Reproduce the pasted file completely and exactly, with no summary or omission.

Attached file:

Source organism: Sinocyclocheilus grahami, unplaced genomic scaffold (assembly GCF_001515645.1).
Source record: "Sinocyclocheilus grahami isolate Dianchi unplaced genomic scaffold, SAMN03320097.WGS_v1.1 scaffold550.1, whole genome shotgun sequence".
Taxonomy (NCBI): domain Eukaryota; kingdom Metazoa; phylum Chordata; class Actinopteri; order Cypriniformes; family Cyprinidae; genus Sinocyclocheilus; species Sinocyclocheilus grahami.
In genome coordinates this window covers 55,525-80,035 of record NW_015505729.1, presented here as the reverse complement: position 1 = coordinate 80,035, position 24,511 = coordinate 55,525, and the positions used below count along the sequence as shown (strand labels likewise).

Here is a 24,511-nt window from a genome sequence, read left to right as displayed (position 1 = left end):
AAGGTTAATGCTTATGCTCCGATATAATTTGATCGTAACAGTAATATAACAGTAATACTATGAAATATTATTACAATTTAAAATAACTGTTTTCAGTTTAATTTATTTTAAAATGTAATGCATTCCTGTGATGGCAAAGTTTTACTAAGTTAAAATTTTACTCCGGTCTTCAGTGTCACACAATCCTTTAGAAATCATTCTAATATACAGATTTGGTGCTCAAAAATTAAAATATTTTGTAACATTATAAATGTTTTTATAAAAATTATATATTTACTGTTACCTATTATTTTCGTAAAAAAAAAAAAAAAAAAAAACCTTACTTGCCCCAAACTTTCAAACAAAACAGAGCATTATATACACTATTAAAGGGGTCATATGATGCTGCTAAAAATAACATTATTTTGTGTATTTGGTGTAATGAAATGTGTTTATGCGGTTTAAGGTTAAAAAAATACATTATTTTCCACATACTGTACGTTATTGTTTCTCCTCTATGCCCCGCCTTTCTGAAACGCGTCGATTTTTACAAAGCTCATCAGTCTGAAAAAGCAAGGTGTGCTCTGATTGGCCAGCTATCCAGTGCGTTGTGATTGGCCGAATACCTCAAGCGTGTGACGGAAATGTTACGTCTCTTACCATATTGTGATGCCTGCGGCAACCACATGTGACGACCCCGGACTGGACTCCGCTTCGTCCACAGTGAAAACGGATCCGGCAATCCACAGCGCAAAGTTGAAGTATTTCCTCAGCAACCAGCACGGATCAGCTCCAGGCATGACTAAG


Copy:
Source organism: Sinocyclocheilus grahami, unplaced genomic scaffold (assembly GCF_001515645.1).
Source record: "Sinocyclocheilus grahami isolate Dianchi unplaced genomic scaffold, SAMN03320097.WGS_v1.1 scaffold550.1, whole genome shotgun sequence".
Taxonomy (NCBI): domain Eukaryota; kingdom Metazoa; phylum Chordata; class Actinopteri; order Cypriniformes; family Cyprinidae; genus Sinocyclocheilus; species Sinocyclocheilus grahami.
In genome coordinates this window covers 55,525-80,035 of record NW_015505729.1, presented here as the reverse complement: position 1 = coordinate 80,035, position 24,511 = coordinate 55,525, and the positions used below count along the sequence as shown (strand labels likewise).

Here is a 24,511-nt window from a genome sequence, read left to right as displayed (position 1 = left end):
AAGGTTAATGCTTATGCTCCGATATAATTTGATCGTAACAGTAATATAACAGTAATACTATGAAATATTATTACAATTTAAAATAACTGTTTTCAGTTTAATTTATTTTAAAATGTAATGCATTCCTGTGATGGCAAAGTTTTACTAAGTTAAAATTTTACTCCGGTCTTCAGTGTCACACAATCCTTTAGAAATCATTCTAATATACAGATTTGGTGCTCAAAAATTAAAATATTTTGTAACATTATAAATGTTTTTATAAAAATTATATATTTACTGTTACCTATTATTTTCGTAAAAAAAAAAAAAAAAAAAAACCTTACTTGCCCCAAACTTTCAAACAAAACAGAGCATTATATACACTATTAAAGGGGTCATATGATGCTGCTAAAAATAACATTATTTTGTGTATTTGGTGTAATGAAATGTGTTTATGCGGTTTAAGGTTAAAAAAATACATTATTTTCCACATACTGTACGTTATTGTTTCTCCTCTATGCCCCGCCTTTCTGAAACGCGTCGATTTTTACAAAGCTCATCAGTCTGAAAAAGCAAGGTGTGCTCTGATTGGCCAGCTATCCAGTGCGTTGTGATTGGCCGAATACCTCAAGCGTGTGACGGAAATGTTACGTCTCTTACCATATTGTGATGCCTGCGGCAACCACATGTGACGACCCCGGACTGGACTCCGCTTCGTCCACAGTGAAAACGGATCCGGCAATCCACAGCGCAAAGTTGAAGTATTTCCTCAGCAACCAGCACGGATCAGCTCCAGGCATGACTAAG